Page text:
Japan’s foreign minister visits China likely to mend ties

Newsdesk
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Japan’s foreign minister Yoshimasa Hayashi is expected to arrive in Beijing on Saturday for a two-day visit, the first by a Japanese top diplomat in more than three years likely to mend the ties.

Hayashi is expected to hold talks with his Chinese counterpart Qin Gang and other officials, as well as attend a reception hosted by the Japanese embassy. He said before his departure that he hoped to “engage in a candid and in-depth exchange of views toward establishing a constructive and stable relationship” with China.

However, the visit comes at a time when relations between Tokyo and Beijing are strained by a number of disputes, including China’s growing military presence and activities in the East and South China Seas, where Japan has territorial claims and security interests.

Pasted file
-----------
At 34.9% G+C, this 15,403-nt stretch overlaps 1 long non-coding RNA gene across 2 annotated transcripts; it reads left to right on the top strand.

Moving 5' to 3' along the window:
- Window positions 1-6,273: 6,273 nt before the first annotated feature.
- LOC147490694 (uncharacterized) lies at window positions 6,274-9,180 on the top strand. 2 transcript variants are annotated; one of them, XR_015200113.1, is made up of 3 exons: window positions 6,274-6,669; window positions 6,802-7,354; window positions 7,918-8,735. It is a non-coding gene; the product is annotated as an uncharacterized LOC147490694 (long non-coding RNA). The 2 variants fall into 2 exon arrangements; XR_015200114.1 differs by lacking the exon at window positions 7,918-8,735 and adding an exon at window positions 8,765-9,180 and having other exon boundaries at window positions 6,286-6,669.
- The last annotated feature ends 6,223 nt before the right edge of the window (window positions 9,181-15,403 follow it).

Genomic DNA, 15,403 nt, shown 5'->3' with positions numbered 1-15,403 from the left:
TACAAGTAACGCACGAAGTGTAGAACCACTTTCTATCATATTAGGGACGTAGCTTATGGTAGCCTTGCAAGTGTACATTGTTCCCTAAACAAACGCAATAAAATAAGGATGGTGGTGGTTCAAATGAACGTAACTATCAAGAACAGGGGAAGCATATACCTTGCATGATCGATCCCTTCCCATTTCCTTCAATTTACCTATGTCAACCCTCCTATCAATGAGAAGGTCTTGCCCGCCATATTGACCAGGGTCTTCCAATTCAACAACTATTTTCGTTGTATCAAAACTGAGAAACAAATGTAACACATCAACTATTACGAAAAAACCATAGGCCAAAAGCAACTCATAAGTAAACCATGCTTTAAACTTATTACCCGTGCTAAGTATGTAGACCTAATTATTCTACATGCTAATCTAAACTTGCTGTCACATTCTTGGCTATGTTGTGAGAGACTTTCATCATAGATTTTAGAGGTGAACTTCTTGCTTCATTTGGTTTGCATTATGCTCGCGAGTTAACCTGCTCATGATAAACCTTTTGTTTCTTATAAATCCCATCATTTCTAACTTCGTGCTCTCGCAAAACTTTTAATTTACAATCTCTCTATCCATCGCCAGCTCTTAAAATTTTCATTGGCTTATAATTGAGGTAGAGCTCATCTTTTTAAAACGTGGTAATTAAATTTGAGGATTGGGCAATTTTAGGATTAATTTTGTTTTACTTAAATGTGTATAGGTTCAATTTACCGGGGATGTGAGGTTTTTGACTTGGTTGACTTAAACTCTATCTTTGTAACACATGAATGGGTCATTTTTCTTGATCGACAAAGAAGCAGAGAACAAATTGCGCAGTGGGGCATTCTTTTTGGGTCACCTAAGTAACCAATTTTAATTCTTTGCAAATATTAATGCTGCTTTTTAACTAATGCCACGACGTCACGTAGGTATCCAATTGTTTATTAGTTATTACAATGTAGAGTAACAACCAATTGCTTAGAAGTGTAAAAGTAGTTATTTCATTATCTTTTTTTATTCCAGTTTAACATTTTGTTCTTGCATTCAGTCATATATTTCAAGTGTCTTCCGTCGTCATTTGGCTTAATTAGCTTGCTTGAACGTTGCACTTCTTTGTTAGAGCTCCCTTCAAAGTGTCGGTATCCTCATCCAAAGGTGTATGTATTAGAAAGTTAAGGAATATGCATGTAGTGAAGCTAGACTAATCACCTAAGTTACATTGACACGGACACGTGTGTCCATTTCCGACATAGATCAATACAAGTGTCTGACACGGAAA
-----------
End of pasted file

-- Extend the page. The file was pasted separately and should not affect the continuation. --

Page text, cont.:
Despite these challenges, both sides have also stressed the importance of dialogue and cooperation on areas of common interest, such as trade, investment, climate change and regional stability. Japan and China are the world’s second-and third-largest economies respectively and have close economic ties.

Last November, Japanese Prime Minister Fumio Kishida and Chinese President Xi Jinping met on the sidelines of a regional summit in Bangkok and agreed to continue high-level contact. There had been plans for Xi to make a state visit to Japan before the Covid-19 pandemic, but they have been postponed indefinitely.

Hayashi’s visit is seen as an attempt to maintain communication and prevent further deterioration of ties between the two countries.

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